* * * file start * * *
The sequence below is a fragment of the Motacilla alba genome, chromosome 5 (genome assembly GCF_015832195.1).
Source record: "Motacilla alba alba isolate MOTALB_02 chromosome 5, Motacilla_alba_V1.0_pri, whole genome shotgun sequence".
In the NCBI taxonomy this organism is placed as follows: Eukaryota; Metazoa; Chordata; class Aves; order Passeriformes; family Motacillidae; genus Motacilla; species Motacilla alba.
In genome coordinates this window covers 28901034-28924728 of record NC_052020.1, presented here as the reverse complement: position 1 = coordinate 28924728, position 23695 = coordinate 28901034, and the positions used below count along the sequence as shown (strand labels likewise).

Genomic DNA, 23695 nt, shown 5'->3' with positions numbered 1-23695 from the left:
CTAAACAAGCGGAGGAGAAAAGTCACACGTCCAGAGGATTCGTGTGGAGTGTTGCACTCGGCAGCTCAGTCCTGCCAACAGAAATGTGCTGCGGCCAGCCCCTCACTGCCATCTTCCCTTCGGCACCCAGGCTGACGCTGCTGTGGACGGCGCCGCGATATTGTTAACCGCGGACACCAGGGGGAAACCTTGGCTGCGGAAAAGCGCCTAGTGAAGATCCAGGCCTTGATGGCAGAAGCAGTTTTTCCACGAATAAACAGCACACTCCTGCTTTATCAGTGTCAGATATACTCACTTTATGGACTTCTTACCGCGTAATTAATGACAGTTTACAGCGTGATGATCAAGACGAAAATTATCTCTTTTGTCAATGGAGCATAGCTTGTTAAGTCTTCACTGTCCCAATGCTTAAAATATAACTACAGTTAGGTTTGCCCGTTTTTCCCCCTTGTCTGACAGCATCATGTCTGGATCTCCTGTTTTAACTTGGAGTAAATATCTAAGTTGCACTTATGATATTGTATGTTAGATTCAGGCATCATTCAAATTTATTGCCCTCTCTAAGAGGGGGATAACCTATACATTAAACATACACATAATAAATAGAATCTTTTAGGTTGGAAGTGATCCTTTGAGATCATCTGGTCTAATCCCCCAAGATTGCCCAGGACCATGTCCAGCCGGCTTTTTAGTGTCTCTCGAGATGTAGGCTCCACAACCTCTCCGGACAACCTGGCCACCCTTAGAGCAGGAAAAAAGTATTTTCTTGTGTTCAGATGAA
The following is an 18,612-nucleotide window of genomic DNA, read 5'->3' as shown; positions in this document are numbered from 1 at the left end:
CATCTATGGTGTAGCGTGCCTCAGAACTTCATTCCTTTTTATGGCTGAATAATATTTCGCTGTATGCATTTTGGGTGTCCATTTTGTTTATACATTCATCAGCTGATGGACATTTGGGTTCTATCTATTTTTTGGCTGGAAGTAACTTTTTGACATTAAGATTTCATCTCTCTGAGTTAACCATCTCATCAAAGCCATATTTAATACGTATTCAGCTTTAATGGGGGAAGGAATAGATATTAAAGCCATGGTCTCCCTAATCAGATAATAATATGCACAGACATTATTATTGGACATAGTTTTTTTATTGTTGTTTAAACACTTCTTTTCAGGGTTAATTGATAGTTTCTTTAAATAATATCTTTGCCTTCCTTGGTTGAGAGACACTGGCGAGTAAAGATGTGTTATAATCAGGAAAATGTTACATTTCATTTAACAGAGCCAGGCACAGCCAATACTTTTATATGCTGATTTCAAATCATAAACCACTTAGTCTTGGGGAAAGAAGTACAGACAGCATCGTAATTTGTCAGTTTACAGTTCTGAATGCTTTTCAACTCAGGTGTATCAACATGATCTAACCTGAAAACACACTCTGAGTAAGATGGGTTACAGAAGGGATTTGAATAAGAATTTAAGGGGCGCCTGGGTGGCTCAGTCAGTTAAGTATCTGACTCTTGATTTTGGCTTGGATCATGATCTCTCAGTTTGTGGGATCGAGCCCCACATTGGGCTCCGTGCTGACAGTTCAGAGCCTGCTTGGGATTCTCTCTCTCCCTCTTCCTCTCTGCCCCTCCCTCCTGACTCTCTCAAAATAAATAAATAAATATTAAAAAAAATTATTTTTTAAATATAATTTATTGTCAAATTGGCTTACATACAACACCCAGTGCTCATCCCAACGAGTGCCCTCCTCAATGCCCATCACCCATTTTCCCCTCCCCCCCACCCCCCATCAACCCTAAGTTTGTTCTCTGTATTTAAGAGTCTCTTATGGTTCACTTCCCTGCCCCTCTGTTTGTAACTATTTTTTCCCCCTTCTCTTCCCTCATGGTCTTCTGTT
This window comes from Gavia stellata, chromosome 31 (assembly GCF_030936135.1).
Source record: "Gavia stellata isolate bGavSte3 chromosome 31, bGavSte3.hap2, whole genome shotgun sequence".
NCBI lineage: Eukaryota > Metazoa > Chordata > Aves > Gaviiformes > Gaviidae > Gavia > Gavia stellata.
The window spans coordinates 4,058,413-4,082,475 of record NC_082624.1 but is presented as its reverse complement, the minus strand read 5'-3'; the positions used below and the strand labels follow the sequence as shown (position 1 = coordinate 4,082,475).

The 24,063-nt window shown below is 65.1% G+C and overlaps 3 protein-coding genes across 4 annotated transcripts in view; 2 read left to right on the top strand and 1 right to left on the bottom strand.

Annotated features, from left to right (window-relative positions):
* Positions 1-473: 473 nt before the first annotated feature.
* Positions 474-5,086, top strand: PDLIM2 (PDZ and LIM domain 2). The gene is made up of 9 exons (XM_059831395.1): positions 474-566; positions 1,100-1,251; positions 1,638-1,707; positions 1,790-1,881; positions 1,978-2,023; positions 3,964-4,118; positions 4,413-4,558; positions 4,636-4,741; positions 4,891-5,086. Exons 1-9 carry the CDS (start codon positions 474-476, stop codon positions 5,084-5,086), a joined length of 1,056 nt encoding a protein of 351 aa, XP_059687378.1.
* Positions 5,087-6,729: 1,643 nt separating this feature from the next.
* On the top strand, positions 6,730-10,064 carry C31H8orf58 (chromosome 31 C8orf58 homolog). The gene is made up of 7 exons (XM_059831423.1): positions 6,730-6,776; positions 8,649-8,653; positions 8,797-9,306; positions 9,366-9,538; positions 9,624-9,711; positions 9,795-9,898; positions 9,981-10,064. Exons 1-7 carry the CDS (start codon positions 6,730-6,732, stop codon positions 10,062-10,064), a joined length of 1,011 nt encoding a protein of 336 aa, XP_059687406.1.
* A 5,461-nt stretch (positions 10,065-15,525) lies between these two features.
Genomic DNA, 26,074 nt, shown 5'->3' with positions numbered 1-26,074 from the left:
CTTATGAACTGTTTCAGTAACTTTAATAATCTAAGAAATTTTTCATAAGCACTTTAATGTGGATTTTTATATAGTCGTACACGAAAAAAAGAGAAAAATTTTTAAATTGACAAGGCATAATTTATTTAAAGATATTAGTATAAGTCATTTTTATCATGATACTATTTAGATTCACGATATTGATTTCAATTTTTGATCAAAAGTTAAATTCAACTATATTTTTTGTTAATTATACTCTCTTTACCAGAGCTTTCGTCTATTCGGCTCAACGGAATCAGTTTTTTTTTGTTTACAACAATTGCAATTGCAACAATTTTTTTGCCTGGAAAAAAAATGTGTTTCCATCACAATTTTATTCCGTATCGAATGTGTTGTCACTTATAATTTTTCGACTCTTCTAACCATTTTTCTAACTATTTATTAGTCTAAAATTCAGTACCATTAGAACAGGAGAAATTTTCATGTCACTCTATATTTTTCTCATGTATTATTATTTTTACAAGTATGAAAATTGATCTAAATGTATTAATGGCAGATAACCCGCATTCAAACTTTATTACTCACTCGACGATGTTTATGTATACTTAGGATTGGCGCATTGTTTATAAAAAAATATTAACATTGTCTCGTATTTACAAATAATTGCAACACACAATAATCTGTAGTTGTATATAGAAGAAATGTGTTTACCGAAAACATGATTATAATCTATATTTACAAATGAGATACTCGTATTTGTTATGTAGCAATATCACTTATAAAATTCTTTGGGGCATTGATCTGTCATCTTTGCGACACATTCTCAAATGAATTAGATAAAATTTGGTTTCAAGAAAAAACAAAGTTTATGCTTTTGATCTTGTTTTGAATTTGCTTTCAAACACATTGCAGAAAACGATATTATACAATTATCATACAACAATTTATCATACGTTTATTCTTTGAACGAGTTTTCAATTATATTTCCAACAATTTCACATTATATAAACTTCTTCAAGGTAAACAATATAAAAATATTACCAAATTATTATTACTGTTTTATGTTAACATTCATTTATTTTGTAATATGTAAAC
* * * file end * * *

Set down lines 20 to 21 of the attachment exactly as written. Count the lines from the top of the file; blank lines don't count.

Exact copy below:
Genomic DNA, 26,074 nt, shown 5'->3' with positions numbered 1-26,074 from the left:
CTTATGAACTGTTTCAGTAACTTTAATAATCTAAGAAATTTTTCATAAGCACTTTAATGTGGATTTTTATATAGTCGTACACGAAAAAAAGAGAAAAATTTTTAAATTGACAAGGCATAATTTATTTAAAGATATTAGTATAAGTCATTTTTATCATGATACTATTTAGATTCACGATATTGATTTCAATTTTTGATCAAAAGTTAAATTCAACTATATTTTTTGTTAATTATACTCTCTTTACCAGAGCTTTCGTCTATTCGGCTCAACGGAATCAGTTTTTTTTTGTTTACAACAATTGCAATTGCAACAATTTTTTTGCCTGGAAAAAAAATGTGTTTCCATCACAATTTTATTCCGTATCGAATGTGTTGTCACTTATAATTTTTCGACTCTTCTAACCATTTTTCTAACTATTTATTAGTCTAAAATTCAGTACCATTAGAACAGGAGAAATTTTCATGTCACTCTATATTTTTCTCATGTATTATTATTTTTACAAGTATGAAAATTGATCTAAATGTATTAATGGCAGATAACCCGCATTCAAACTTTATTACTCACTCGACGATGTTTATGTATACTTAGGATTGGCGCATTGTTTATAAAAAAATATTAACATTGTCTCGTATTTACAAATAATTGCAACACACAATAATCTGTAGTTGTATATAGAAGAAATGTGTTTACCGAAAACATGATTATAATCTATATTTACAAATGAGATACTCGTATTTGTTATGTAGCAATATCACTTATAAAATTCTTTGGGGCATTGATCTGTCATCTTTGCGACACATTCTCAAATGAATTAGATAAAATTTGGTTTCAAGAAAAAACAAAGTTTATGCTTTTGATCTTGTTTTGAATTTGCTTTCAAACACATTGCAGAAAACGATATTATACAATTATCATACAACAATTTATCATACGTTTATTCTTTGAACGAGTTTTCAATTATATTTCCAACAATTTCACATTATATAAACTTCTTCAAGGTAAACAATATAAAAATATTACCAAATTATTATTACTGTTTTATGTTAACATTCATTTATTTTGTAATATGTAAAC